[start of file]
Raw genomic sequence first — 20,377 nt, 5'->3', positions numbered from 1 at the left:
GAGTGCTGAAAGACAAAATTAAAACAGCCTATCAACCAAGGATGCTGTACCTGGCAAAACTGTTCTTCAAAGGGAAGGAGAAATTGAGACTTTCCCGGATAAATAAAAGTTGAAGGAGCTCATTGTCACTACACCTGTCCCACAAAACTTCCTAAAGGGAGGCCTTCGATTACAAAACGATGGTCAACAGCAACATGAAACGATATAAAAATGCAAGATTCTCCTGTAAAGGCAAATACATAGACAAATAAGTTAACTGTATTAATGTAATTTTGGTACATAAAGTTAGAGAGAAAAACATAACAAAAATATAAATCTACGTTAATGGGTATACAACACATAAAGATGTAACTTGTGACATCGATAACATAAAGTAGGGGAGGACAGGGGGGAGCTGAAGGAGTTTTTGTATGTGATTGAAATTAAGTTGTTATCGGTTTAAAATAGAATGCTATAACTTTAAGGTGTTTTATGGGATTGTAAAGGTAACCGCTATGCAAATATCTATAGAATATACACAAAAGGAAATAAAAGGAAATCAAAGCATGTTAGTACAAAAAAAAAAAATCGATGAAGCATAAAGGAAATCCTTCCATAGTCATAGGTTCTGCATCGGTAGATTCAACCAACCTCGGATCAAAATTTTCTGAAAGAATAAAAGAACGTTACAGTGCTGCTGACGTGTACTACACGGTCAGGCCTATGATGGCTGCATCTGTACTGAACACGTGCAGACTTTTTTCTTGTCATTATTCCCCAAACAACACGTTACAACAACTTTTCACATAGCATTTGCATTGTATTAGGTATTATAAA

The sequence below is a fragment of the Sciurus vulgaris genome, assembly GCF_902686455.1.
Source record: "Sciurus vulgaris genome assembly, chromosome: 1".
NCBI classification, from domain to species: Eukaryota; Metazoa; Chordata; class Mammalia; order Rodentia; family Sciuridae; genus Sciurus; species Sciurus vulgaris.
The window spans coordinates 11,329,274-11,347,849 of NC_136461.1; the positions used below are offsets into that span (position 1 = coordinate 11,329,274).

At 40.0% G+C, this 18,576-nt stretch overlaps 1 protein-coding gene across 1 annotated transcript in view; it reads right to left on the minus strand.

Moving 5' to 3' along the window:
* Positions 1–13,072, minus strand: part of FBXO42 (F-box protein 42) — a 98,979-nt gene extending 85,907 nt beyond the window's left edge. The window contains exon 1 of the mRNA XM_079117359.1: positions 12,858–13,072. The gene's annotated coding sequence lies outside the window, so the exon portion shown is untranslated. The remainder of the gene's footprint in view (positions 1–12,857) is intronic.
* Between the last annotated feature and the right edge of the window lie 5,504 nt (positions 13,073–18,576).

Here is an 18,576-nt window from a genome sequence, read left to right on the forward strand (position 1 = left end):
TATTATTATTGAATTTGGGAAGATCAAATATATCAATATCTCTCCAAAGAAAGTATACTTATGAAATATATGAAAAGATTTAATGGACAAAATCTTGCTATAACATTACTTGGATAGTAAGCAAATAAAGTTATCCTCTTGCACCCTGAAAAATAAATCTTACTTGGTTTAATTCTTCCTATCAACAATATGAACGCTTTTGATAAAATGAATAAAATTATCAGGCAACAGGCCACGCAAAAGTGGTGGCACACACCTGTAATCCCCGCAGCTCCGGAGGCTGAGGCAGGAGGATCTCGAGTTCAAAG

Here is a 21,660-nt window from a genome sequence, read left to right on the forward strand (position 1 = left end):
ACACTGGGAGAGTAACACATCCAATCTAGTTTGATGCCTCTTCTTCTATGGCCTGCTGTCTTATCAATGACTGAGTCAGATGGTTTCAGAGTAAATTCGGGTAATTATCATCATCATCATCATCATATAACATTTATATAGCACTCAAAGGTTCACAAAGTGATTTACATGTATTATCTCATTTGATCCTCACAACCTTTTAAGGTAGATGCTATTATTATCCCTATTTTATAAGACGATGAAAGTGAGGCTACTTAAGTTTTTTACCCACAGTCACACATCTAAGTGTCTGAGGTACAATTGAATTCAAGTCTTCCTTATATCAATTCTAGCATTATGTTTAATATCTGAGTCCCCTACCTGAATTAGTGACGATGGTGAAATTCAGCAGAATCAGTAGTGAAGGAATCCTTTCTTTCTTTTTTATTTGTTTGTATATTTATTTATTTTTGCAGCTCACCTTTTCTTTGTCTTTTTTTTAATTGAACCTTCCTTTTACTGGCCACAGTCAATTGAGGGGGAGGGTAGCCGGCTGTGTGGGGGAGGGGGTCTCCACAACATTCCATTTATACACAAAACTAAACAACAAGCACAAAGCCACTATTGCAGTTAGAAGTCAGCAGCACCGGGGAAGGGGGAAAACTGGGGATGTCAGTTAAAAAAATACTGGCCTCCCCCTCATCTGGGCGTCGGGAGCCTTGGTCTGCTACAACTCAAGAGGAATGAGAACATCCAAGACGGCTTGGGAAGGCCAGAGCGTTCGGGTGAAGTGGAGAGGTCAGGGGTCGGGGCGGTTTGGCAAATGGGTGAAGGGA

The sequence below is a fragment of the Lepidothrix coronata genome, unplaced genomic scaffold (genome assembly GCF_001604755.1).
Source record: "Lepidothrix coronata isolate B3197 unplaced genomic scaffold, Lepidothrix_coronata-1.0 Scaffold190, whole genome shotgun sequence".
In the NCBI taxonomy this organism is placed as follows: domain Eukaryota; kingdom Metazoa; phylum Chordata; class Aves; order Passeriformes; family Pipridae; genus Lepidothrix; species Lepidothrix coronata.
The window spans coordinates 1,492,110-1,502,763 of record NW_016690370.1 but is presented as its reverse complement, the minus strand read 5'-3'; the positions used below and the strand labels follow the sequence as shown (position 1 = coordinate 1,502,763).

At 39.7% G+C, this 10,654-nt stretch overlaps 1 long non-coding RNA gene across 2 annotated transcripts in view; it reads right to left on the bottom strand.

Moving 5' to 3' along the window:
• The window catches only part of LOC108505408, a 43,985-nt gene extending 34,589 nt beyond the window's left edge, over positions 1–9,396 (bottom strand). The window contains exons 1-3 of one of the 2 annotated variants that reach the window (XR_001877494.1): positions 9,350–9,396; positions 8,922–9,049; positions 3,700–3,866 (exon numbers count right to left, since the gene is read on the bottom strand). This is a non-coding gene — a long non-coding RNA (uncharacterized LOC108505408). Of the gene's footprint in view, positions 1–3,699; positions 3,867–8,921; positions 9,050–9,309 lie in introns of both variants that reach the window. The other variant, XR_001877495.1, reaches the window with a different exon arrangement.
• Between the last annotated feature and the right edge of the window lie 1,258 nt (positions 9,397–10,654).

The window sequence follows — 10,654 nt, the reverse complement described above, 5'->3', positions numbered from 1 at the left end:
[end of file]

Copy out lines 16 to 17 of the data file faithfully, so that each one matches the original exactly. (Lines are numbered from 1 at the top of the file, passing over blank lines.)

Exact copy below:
Source record: "Lepidothrix coronata isolate B3197 unplaced genomic scaffold, Lepidothrix_coronata-1.0 Scaffold190, whole genome shotgun sequence".
In the NCBI taxonomy this organism is placed as follows: domain Eukaryota; kingdom Metazoa; phylum Chordata; class Aves; order Passeriformes; family Pipridae; genus Lepidothrix; species Lepidothrix coronata.